The Sonscreen film festival turned six this year, with the three-day festival opening on Thursday, April 10 and closing with an awards ceremony on Saturday, April 12. From around the country, students traveled to Sonscreen's host location: the Adventist Media Productions Studio in Simi Valley, California. A number of Adventist Universities such as Southern Adventist University (SAU), Southwestern Adventist University (SWAU), and Pacific Union College (PUC) were represented at the event. And a couple of festival attendees were said to have even traveled from as far away as Norway.
Highlights from the 2008 Sonscreen festival included, “A Bright Past”- a short film by Mickey Seiler and Ben Van Allen, which earned the best comedy award. “A Bright Past” told the story of a psychic struggling to find a market for his special power: reading peoples pasts rather than their futures, which does have it's upsides, though he's only “telling people what they already know.” “Diary of a Japanese Solider,” a film by Maranatha Hay, took home the best documentary award. The film told the story of Paul Tatsaquchi, a graduate of Loma Linda University who while working as a medical missionary in Tokyo was drafted into the Japanese army during World War II.
The Best in Fest prize went to Philip Sherwood- a SAU student, for a film called “The Yearbook”. “The Yearbook” was an adaptation of a stage play by the same name,written by Bob Stormberg and Michael Cooper. It was an inspirational comedy in which Ricky, a popular high school student, learns to accept his socially awkward friend Jimmy.
Other notable student films this year included “The Deep End” and “Ashlee's Story.” “The Deep End,” a film by PUC students J.R. Rogers, Blake Penland, and Allison Kurtz, was a documentary that explored the harsh realities and rewards of working as both a full-time student and a film-maker.
“Ashlee's Story,” one of the three documentary films entered in the competition by Maranatha Hay, was the story of a little girl who copes with right-side Hemiplegia- a condition which causes one vertical half of her body to be significantly weaker than the other half. The film focused on the day-to-day challenges that Ashlee and her loving family face and the support they receive from the Loma Linda University Medical Center.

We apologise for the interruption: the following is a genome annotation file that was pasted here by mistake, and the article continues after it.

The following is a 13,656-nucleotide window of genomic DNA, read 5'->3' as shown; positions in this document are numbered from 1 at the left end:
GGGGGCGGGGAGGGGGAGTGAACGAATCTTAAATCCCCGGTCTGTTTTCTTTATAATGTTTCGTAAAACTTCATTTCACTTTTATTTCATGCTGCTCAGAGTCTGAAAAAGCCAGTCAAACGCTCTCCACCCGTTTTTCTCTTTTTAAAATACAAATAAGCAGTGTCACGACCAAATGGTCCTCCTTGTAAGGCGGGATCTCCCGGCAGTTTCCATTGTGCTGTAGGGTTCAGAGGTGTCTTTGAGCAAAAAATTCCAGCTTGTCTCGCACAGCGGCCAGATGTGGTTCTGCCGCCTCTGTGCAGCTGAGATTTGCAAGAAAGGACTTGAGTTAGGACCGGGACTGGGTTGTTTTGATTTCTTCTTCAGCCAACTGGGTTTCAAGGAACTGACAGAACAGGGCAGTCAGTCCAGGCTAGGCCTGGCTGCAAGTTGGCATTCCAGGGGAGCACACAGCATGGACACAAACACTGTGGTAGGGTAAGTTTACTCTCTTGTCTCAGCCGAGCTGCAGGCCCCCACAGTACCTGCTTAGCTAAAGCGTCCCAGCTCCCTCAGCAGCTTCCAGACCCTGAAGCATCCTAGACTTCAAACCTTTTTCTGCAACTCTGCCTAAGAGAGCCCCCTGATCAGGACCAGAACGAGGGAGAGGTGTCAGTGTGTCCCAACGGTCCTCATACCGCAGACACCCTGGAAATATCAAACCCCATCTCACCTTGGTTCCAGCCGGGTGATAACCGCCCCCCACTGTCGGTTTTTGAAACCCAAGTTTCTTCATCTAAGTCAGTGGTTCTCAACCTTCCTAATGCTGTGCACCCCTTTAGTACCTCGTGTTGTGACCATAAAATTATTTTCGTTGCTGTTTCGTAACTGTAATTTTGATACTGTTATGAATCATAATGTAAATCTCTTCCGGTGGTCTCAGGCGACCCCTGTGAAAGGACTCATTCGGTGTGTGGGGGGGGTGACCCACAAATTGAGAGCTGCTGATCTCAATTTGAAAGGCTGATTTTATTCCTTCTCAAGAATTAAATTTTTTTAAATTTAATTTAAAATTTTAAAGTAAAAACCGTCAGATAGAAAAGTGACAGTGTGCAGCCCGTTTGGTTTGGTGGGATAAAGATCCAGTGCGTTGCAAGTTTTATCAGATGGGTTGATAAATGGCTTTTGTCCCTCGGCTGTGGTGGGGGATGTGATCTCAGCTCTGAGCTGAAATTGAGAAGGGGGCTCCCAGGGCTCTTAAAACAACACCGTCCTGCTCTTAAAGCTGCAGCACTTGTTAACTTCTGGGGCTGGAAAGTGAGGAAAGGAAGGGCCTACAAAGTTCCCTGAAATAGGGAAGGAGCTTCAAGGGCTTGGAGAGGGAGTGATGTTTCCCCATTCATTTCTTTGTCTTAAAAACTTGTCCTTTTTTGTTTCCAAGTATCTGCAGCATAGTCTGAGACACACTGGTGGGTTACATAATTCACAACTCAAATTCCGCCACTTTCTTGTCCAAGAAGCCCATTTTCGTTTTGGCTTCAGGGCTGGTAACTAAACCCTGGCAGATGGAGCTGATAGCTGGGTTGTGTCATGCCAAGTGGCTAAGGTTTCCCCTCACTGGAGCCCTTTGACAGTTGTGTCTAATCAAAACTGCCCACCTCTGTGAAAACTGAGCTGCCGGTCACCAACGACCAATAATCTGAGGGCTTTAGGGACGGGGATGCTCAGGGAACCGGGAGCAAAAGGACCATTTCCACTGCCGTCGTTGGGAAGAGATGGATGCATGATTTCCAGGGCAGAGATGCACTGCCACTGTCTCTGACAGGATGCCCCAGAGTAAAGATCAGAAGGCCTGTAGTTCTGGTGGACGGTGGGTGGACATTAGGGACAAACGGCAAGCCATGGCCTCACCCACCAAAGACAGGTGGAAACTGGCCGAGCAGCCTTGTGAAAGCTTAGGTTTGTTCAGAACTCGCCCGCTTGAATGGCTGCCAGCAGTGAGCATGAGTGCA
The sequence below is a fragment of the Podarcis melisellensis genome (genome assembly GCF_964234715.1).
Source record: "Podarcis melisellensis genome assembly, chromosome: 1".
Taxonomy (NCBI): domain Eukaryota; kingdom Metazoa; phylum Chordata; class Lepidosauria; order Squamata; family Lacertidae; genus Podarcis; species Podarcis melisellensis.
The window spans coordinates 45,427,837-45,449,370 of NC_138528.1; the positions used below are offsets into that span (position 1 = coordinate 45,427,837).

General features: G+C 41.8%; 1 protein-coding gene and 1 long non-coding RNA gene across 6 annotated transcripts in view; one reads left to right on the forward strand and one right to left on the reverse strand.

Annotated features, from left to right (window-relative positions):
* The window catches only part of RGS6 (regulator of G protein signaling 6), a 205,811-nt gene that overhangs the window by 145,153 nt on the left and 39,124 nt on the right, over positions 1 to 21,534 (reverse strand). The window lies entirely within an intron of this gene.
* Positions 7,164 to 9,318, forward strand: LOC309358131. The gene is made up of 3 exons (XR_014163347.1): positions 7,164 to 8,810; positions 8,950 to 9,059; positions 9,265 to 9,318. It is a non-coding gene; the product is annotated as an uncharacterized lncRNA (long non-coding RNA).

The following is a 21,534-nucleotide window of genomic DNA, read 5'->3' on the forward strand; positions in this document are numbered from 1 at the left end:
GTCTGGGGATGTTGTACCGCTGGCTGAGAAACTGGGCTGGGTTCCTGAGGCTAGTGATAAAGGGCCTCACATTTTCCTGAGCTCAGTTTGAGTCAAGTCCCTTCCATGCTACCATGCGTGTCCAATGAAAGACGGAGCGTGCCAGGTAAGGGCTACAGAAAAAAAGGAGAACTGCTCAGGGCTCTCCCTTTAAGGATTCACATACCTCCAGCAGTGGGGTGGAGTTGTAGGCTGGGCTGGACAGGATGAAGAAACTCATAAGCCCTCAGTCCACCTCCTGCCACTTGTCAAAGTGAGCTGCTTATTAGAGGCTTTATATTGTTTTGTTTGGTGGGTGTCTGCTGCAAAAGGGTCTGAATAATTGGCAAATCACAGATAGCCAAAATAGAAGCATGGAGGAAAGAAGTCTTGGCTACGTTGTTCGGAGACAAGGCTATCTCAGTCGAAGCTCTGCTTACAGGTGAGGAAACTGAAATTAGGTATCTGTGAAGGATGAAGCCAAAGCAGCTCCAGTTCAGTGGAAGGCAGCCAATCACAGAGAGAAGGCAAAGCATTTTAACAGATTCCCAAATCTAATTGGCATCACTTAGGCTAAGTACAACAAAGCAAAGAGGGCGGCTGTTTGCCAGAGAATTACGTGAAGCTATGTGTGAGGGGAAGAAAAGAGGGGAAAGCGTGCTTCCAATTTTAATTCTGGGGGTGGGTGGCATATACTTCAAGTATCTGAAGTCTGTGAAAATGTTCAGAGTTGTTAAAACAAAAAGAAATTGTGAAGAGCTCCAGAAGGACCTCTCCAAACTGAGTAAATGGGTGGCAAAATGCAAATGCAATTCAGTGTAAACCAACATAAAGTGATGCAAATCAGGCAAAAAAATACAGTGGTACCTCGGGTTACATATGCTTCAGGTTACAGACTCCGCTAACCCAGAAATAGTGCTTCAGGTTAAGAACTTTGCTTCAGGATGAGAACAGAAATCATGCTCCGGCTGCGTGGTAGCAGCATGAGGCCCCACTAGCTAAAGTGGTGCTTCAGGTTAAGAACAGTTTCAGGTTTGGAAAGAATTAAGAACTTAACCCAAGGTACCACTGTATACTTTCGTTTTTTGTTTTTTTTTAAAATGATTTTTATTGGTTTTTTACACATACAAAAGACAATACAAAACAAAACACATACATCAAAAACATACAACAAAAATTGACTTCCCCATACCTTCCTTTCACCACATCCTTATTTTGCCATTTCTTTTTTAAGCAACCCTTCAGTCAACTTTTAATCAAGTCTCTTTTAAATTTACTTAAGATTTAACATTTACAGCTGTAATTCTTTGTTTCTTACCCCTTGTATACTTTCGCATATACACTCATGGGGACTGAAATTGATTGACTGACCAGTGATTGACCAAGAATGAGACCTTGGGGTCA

Alongside student films, the festival hosted films made by professionals. One of these entries- “Jesus People (Ep. 5),” was by far one of the edgiest films at Sonscreen. Dan Ewald and Rajeev Sigamoney , the creators of “Jesus People,” designed the concept as a pilot for a television show. Inspired by the 1984 mocumentary- “This is Spinal Tap,” “Jesus People” is a satire on Christian pop music. The film documents a fictitious Christian pop band who call themselves, “Cross My Heart.” Though it approaches audiences with a kind of irreverence that resembles that of Mad TV or Saturday Night Live, Ewald and Sigamony introduce ideas and values that believers might actually find attractive without being too preachy. At a question and answer session following the screening Sigamony pointed out that in the course of an outrageous parody of Christians who fixate on end-time events, one of the characters in the film learns about grace and self-respect.Jesus People Episode 5 on FunnyOrDie.com Jesus People episode 6 on FunnyOrDie.com Jesus People "Snatched Up (The Rapture)" music video on FunnyOrDie.com
“Sonscreen is an ongoing conversation. It is a tool that is blessed to be in a position to honor God and nurture man...Our position is unique because our purpose is to mentor and teach,” said Stacia Dulan Wright, the founder of Sonscreen. Though Sonscreen was originally created as a means to discover and recruit students with the talent and skill to fill positions in television production for the Adventist Communication Network, the festival now places a major emphasis on encouraging and mentoring students in all facets of film-making. Throughout the festival, students participated in workshops and panel discussions with industry professionals. Sonscreen organizers also partnered with Act One. Act One is a non-profit organization that educates Christians for careers in film and television. Students were encouraged to apply for Act One's extensive programs in writing and executive training.
Wright hopes the festival will “continue to grow in Christian mentorship while providing a way to connect with Christians from all walks of life.” One of the biggest challenges the festival faces is sponsorship. “There's always going to be a funding challenge. CRC (the Church Resources Consortium) can only afford to do so much. Our challenge is to connect with other sponsors,” said Wright. Wright hopes the festival can expand it's connections and gain more international sponsors in the future.
This is a companion discussion topic for the original entry at http://spectrummagazine.org/node/502